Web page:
Offsetting ambiguity about what chil- dren might know is the knowledge that certain functional aspects of brain simp- ly take care of themselves. Apart from binocularity, an aptitude that children seem to master prior to two years (Bar- low, 1975), the neural processes associated with vision develop natural- ly. The ability to see sharply, for exam- ple, will not be improved by instruction.

    By contrast, the extraction of figure from ground that results in pattern recognition is learned. Whether that learning comes through a motivational story in grade one or through complex pictorial analysis in grade twelve, the possibility of conceptual gain exists equally for each group, though the form of its presentation varies.

    Teaching an art program that at- tempts the development of mind through the development of individual strategies is not bound to lead the teacher into a morass of hopelessly in- choate, fragmented expressions, in-

    capable of coherent analysis. Brain mechanisms are basically the same in every human, and it is not too surpris- ing to find that mind manifests itself in similar ways across cultures or within subgroups, providing us with that ultimate common feature, human iden- tity. The briefest glance through the history of the visual arts shows recurring themes, similar conjectures about ex- istence. The fact that young people in schools, despite obvious variations in circumstances, have similar characteris- tics and preoccupations as they grow, is what makes general education and teacher education possible in the first place.

    Collecting information on how stu- dents' minds work requires much class- room-sitting: listening to students, ask- ing for reasons for the adoption of a particular course of action, watching the development of projects, trying to iden- tify those critical moments when a con- ceptual leap forward occurs. A kinder- garten student on one occasion said of his self portrait that running out of one color had meant he had to finish paint- ing his jeans with another, "but so long as my hair is black it's still me." Whether the work produced was pre- schematic or cyclothmic is of minimal importance compared with what it had to say about the things that constitute identity. The young boy's account shows the beginnings of a sense of I and not-I, a vital part of the development of self and, in Popper's definition, of mind.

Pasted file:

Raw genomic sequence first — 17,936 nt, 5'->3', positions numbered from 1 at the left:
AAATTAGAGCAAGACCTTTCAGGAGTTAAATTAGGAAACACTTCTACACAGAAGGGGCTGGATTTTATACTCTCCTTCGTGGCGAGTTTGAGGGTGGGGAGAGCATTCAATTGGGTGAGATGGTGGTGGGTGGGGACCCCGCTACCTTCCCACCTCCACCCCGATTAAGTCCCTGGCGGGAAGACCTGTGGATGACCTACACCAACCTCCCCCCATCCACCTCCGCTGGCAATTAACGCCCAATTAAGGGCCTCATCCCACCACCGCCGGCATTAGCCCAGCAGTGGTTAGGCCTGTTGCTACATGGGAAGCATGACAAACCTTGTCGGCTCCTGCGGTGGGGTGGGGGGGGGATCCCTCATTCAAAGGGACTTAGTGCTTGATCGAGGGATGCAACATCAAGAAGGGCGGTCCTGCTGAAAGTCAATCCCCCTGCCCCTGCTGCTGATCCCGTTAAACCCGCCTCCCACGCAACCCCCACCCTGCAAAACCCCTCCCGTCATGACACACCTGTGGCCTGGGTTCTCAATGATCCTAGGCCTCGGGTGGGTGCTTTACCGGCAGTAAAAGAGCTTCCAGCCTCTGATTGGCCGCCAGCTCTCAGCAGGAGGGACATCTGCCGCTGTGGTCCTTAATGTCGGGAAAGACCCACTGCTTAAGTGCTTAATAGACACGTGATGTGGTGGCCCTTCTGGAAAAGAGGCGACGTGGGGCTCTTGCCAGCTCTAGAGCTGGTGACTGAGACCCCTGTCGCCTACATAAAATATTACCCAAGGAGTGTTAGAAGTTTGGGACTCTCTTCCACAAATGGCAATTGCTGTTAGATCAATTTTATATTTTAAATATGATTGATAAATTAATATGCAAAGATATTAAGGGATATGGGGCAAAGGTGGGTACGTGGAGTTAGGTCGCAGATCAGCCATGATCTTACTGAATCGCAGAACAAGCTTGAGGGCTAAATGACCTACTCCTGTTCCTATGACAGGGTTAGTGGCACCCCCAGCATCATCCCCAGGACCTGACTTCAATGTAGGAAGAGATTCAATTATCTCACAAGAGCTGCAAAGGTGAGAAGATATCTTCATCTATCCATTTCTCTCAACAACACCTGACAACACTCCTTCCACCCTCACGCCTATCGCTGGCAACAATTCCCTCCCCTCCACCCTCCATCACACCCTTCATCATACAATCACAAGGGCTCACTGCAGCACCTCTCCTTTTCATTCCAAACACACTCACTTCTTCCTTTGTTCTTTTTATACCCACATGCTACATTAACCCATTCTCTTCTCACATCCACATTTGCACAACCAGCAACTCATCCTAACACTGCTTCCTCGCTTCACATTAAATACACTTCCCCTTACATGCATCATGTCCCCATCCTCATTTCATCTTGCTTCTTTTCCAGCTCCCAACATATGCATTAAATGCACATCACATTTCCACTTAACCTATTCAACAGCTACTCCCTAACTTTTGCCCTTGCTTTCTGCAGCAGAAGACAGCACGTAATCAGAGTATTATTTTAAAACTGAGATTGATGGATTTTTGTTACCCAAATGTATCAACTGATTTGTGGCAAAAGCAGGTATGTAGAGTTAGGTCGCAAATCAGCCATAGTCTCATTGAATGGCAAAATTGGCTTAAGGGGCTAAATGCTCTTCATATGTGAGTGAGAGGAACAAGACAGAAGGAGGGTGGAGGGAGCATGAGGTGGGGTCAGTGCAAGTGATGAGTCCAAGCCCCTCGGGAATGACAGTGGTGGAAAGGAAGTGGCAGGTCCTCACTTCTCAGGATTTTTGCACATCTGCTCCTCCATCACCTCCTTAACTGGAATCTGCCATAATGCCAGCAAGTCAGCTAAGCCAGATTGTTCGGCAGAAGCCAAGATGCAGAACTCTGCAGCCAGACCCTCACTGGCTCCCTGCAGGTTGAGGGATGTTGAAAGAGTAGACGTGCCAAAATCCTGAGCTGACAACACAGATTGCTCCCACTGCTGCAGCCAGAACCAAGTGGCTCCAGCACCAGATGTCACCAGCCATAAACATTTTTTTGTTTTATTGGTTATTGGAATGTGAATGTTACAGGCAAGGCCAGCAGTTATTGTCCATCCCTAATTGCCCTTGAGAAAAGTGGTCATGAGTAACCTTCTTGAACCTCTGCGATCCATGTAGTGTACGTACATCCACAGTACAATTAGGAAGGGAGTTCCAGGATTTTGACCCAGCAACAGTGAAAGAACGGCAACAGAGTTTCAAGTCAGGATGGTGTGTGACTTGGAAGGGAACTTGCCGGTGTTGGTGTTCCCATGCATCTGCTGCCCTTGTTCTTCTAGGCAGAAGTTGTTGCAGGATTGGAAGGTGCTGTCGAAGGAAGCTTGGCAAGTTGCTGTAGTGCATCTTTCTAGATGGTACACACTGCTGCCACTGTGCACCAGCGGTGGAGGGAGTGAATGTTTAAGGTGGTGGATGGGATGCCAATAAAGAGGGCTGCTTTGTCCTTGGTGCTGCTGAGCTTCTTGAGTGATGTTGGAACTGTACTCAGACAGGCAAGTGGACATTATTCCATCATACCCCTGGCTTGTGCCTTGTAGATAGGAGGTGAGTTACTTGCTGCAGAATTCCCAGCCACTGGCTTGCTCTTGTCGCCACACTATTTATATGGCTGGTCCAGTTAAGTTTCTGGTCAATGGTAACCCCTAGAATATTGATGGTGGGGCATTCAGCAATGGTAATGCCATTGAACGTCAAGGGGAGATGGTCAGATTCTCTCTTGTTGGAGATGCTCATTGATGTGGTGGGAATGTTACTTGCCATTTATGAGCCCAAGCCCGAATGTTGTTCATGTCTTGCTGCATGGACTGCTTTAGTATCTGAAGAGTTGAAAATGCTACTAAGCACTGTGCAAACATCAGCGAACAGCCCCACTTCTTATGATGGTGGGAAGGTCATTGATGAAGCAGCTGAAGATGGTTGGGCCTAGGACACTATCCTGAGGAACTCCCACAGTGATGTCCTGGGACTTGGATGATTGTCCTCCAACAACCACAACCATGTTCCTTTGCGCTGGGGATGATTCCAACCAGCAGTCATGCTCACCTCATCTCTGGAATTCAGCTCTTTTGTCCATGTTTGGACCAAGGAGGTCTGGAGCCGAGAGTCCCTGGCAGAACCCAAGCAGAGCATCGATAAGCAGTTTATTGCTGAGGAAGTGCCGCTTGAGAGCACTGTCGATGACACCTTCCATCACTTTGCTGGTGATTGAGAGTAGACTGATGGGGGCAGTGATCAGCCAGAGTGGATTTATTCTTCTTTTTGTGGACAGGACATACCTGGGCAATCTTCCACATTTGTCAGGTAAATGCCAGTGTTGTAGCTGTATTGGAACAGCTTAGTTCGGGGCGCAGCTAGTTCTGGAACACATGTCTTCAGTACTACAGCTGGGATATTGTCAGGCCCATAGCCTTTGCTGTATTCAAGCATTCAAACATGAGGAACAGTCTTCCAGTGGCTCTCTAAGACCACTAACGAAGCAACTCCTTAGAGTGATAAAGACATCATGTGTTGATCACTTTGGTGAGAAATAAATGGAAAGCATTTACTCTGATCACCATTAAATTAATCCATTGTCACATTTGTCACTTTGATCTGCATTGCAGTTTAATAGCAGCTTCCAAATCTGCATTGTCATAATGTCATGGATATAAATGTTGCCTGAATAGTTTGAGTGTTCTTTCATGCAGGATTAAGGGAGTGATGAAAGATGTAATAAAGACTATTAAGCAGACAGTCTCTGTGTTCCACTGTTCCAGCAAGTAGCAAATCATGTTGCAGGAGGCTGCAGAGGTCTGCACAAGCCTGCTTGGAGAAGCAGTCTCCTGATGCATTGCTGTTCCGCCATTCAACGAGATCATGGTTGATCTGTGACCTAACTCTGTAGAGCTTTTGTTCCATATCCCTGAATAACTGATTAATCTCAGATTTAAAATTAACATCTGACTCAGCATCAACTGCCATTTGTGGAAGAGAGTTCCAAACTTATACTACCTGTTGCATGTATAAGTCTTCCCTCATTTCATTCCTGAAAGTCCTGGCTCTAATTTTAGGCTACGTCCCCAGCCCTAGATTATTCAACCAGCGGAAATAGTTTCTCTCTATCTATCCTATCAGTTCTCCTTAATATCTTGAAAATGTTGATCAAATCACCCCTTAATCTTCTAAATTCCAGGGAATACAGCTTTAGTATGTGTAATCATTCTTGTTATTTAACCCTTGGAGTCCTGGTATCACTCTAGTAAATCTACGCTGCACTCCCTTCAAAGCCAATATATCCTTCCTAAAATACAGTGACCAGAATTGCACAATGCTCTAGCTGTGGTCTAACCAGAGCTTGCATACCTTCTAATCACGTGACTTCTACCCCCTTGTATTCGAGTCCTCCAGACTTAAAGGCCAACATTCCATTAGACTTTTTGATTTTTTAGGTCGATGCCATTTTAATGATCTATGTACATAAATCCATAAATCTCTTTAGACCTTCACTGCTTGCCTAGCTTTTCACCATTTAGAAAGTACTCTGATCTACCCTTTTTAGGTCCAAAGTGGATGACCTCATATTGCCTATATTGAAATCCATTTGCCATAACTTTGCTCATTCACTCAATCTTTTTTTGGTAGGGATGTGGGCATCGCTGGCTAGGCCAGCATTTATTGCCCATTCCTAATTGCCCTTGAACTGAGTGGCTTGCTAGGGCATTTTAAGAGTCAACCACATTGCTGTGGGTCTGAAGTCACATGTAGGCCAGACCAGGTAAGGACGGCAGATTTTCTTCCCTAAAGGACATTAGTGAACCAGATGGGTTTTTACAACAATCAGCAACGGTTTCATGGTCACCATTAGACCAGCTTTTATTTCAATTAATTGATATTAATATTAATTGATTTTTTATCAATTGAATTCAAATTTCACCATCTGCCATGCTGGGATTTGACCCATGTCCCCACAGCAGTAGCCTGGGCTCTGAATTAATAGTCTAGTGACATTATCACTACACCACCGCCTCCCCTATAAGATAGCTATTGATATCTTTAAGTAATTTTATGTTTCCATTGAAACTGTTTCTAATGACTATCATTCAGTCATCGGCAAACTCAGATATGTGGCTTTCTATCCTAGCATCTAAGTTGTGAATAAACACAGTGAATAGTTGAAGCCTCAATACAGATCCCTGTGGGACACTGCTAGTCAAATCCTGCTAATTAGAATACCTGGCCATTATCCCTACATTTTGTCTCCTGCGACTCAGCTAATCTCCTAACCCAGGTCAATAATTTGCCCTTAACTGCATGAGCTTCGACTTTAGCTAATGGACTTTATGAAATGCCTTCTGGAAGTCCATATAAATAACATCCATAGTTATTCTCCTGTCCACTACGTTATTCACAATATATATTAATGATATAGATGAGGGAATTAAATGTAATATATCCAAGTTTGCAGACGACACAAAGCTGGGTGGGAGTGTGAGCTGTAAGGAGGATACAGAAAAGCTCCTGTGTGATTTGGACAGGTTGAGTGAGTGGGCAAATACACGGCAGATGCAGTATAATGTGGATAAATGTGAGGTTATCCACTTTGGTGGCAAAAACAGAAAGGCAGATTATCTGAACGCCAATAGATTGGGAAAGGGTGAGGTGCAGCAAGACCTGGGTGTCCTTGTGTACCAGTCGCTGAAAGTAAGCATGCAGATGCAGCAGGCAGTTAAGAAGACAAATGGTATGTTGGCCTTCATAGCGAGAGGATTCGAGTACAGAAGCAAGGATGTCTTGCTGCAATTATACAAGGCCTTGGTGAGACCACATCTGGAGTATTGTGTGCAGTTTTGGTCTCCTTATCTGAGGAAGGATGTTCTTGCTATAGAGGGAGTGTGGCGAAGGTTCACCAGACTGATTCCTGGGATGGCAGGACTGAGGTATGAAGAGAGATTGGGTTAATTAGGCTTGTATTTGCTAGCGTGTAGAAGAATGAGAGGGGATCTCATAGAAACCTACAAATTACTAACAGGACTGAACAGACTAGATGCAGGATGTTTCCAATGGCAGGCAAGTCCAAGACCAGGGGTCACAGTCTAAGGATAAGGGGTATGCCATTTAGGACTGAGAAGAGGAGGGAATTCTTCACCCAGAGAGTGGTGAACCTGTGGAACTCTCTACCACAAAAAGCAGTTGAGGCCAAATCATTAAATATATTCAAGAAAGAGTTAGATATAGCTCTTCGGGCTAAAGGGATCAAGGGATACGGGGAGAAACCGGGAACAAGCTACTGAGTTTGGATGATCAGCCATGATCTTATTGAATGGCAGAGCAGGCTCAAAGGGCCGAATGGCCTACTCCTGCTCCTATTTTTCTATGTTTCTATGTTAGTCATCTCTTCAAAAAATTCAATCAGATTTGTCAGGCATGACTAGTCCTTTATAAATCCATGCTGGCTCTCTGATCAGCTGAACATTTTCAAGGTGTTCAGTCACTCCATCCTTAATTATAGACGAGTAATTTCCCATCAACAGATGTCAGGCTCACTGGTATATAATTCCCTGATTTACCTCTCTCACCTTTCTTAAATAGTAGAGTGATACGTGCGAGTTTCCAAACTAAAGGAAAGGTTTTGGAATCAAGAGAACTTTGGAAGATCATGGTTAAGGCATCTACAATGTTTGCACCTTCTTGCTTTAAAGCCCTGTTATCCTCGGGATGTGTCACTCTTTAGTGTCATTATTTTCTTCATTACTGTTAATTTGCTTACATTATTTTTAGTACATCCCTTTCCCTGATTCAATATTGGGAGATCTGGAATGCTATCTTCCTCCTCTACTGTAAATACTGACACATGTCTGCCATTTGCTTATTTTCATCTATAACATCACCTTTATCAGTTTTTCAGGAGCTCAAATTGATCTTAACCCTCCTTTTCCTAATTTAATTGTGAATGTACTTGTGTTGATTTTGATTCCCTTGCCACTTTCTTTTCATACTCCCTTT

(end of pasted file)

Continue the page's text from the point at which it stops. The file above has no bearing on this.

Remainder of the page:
To a list of myths in art education (Eisner, 1974), Eisner might have add- ed two more. One is that children draw what they know, not what they see. The other is that children draw what they see, not what they know. It is time this argument was permanently retired. Any practitioner is aware that children do both. The important questions are, how will they work out an interpretive stra- tegy to describe their experiences? What will they choose to present? What will influence their decisions as they proceed to a conclusion that remains proble- matic until the last element has been added? U

    Ronald N. MacGregor is professor, Visual and Performing Arts in Educa- tion, at the University of British Colum- bia, Vancouver, Canada.


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    Art Education March 1983

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    Article Contentsp.84p.85p.86

    Issue Table of ContentsArt Education, Vol. 36, No. 2, Art and the Mind (Mar., 1983), pp. 1-94Front Matter [pp.1-5]Editorialuntitled [p.4]

    Art and the Mind [pp.6-8]Perceiving, Thinking, Forming [pp.9-11]Meaning-Based Theory of Depiction [pp.12-14]Pictorial Functions in Perception [pp.15-18]Developmental Psychology and Art Education [pp.19-21]On the Relationship of Conception to Representation [pp.22-27]Development of Photogenic Comprehension [pp.28-33]Notes from the Underground [pp.34-35]The Role of the Arts in Cognition [pp.36-38]Invisible Art [pp.39-41]The Mentality and Matter of Dance [pp.42-46]Artistic Intelligences [pp.47-49]The Arts, Cognition, and Craft: Implications for Teaching and Research [pp.50-57]From Forms to Composition: The Child's Exploration, Discovery and Invention of a Pictorial World [pp.58-60]Arts and Cognition: Performance, Criticism, and Aesthetics [pp.61-67]Learning as Reflective Conversation with Materials: Notes from Work in Progress [pp.68-73]Why Johnny Can't Draw [pp.74-77]The Role of Conscious Knowledge in the Development of Drawing Ability [pp.78-83]Brain, Mind, and the Art Curriculum [pp.84-86]Back Matter [pp.81-94]